You make an excellent point Ariel. I remember your Twitter update about that and since then have almost stopped mass updating with one tool. I didn’t think about it until you said the line about us being on the same networks. I then realized that if I looked at twitter along side Pownce that a lot of the updates were the same and therefor it was harder for me to find the “Pownce only content”. Thanks for pointing it out to me.

  5. Dave Levine
    March 28, 2008

    I completely agree. For me it is also important to recognize that these different “networks” have different functions.
    My email communications, my twitter updates, my blog posts and my pownce updates serve different purposes. While I am a relative nube, I recognize that diversity in communication options adds value not just for me, but for the various people I come across along different platforms.
    Collapsing communications back to one pipeline is like reverse evolution. Specialization in industries and functions in society always seems to produce diversity – it would be surprising to me if our modes of communication on the internet would be any different.

  6. Guillermo
    March 28, 2008

    I’ve also stopped using MoodBlast, HelloTXT and the like. I think it’s a waste of Pownce’s and Tumblr’s capabilities to just post tiny, poorly-worded 140-character messages when you can use them to post files, events and so on, which are probably of more interest to your followers.

    I find much better value in apps like socialthing and FriendFeed, where I can centralize the different services I use while allowing me to respond on each one individually.

  7. clayton
    March 28, 2008

    Great post. I’m curious what you think of Flock (assuming you’ve used it since 1.0 was release last November). With Flock 1.2 due out shortly we have Pownce integrated as well as a number of other goodies too. A lot of what we are trying to do is directly related to what you are calling out as needed and important. The ‘All’ view of your People sidebar, for example, is a way to monitor all your contacts across the various services. You have the control in Flock to opt for a broadcast or a more intimate conversation using any one of the other channels (SNS messages, webmail, status updates, etc).

    It seems to me that what we’re building and what you are calling out are fairly well aligned, and if you have any views I would love to hear them.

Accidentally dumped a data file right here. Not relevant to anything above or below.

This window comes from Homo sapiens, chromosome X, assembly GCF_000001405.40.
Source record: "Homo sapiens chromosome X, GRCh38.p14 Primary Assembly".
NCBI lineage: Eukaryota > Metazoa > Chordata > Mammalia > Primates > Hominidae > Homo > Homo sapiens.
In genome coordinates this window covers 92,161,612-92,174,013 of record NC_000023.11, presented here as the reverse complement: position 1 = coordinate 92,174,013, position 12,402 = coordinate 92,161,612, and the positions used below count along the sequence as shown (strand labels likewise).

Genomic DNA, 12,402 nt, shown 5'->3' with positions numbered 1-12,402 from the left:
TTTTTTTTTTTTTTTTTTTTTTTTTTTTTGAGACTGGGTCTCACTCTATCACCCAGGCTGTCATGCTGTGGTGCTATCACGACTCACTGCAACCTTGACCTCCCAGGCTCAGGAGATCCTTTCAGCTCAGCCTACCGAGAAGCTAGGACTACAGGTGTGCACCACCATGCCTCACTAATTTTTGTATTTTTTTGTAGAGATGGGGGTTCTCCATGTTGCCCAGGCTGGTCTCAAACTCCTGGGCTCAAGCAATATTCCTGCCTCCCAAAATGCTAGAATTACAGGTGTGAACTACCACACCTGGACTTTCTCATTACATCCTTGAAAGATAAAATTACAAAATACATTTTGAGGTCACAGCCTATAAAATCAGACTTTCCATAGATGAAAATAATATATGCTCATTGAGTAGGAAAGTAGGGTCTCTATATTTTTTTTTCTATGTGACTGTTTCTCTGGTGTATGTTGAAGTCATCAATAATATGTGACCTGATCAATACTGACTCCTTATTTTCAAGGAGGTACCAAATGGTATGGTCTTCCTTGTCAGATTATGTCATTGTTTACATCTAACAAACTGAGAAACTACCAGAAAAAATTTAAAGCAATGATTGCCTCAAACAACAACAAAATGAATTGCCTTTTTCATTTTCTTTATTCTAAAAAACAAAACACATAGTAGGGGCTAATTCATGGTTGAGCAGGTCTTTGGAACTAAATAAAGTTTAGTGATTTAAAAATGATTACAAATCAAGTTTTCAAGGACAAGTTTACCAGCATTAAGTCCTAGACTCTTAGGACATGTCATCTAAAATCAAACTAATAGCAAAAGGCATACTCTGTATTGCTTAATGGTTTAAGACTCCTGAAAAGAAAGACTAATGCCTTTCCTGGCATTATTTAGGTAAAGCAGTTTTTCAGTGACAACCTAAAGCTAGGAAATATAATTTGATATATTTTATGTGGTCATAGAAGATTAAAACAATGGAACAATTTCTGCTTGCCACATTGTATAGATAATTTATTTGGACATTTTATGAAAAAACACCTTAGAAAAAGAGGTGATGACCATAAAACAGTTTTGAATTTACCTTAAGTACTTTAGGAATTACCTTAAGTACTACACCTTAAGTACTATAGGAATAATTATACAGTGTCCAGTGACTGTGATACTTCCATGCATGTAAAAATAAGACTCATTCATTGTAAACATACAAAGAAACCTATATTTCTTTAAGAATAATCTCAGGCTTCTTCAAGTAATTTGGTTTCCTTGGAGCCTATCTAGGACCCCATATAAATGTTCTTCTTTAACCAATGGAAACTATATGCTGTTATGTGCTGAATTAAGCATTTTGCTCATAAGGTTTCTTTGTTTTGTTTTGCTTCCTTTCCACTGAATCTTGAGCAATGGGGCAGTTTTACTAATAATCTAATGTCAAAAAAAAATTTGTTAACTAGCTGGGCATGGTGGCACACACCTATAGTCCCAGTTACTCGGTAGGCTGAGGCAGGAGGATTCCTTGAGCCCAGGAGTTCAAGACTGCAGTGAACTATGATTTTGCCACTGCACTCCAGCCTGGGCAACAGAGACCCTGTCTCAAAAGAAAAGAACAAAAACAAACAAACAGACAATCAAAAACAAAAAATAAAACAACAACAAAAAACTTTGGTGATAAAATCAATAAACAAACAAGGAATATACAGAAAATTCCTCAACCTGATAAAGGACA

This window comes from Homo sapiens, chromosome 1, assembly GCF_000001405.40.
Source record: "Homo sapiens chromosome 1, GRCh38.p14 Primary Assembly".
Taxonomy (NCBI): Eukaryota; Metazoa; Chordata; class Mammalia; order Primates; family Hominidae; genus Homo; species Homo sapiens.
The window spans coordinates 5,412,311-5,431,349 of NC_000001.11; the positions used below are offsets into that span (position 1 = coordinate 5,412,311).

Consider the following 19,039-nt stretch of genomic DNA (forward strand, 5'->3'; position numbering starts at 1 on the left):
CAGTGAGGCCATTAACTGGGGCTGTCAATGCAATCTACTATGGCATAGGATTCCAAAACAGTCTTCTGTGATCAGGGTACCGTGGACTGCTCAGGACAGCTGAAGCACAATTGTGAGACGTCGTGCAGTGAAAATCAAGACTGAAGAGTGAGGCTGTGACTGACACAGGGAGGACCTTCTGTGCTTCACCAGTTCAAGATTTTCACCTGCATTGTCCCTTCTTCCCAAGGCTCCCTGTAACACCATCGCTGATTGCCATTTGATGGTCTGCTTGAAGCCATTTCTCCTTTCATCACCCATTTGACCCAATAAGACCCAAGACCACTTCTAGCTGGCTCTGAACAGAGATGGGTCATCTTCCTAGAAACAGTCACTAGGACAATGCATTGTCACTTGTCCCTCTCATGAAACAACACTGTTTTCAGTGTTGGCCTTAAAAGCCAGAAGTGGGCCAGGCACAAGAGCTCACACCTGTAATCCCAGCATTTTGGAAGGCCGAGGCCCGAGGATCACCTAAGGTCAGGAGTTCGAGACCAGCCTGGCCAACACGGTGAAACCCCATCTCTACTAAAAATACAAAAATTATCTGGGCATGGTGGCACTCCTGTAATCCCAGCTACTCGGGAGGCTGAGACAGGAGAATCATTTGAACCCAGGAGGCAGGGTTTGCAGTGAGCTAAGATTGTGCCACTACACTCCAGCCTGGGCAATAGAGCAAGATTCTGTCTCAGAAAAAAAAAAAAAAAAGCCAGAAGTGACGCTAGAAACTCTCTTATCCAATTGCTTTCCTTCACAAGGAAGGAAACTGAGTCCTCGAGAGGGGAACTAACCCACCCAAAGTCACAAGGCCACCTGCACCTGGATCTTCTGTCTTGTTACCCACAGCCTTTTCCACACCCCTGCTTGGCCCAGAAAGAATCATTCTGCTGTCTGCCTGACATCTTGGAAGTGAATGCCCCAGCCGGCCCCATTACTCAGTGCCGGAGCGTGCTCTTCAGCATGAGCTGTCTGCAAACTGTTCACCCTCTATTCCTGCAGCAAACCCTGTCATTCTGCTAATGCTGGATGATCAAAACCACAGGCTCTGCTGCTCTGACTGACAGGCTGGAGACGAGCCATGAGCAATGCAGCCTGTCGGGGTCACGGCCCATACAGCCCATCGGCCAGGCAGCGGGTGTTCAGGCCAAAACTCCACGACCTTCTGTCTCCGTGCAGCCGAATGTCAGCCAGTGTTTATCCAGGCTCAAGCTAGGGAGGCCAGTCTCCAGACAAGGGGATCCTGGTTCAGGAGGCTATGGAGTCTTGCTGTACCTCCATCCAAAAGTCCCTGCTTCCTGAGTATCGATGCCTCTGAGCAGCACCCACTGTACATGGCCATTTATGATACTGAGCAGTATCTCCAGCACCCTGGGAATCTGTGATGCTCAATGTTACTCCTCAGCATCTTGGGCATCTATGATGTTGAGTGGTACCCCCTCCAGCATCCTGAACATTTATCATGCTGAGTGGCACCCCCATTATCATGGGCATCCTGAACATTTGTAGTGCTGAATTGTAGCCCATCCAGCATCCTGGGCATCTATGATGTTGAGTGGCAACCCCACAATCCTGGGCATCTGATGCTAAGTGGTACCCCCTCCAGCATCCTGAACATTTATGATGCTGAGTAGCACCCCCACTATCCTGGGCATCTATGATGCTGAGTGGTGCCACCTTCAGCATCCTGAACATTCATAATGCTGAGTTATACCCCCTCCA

If you haven’t used Flock post-1.0, there’s no way to answer… the product really only became meaningful (in this conversation at least) in November ’07.

    Clayton

  8. Nick
    March 28, 2008

    Hi Ariel! I’m opposed to crossposting between microblogging sites. It ruins my experience when I see the same message on Twitter, Pownce, Facebook, and a blog post.

    Great blog, just subscribed! Thanks!

  9. Tim Letscher (let5ch)
    March 28, 2008

    Amen, Ariel. I recently installed Twhirl and have been kicking the tires on SocialThing! and I am likewise annoyed by the repetitive posts from peeps I may follow on both Pownce and Twitter. I gave the simultaneous posting a shot with these apps but I find I want to say different things depending on the vehicle. In my head, I delineate the utility of Pownce and Twitter, so why should I consider posting the exact same message to both? “Convenience” is just a euphemism for “laziness.”

    Thanks for the great post.

  10. Dr. Zoidberg
    March 28, 2008

    Indeed, Ms. Waldman. Indeed.

    But the real problem with these “meta” services that sit on top, is that they just don’t work. They *think* they are providing simplicity, but they are actually just adding in another layer of complexity. You’ve got a dozen different services, and you are addressing them all in the same way. If that actually worked, then you wouldn’t need a dozen different services—you’d only need one. The problem is that they are different, and so you can’t address them in the same way. It fails, and for the reasons you mentioned.

    There are two solutions to this: (1) is to create services around open standards for identification like OpenID, which would allow for a single identifier across all services and allow people to “follow” the services of others a la Twitter; or (2) is in line with the previous commenter clayton suggested—Flock. You can essentially push the advantages of OpenID back onto the user, instead of trying to make it the developers problem as to how they are going to interact with other services. This may be one area where pushing things back onto the desktop actually makes more sense than trying to do it through the web. To me, this is the only feasible solution going forward, because OpenID has it’s own set of problems, and no one is really using it in the way outlined above. It’s questionable as to whether or not it even could be used in that way, in its current form. A new standard may emerge in the future.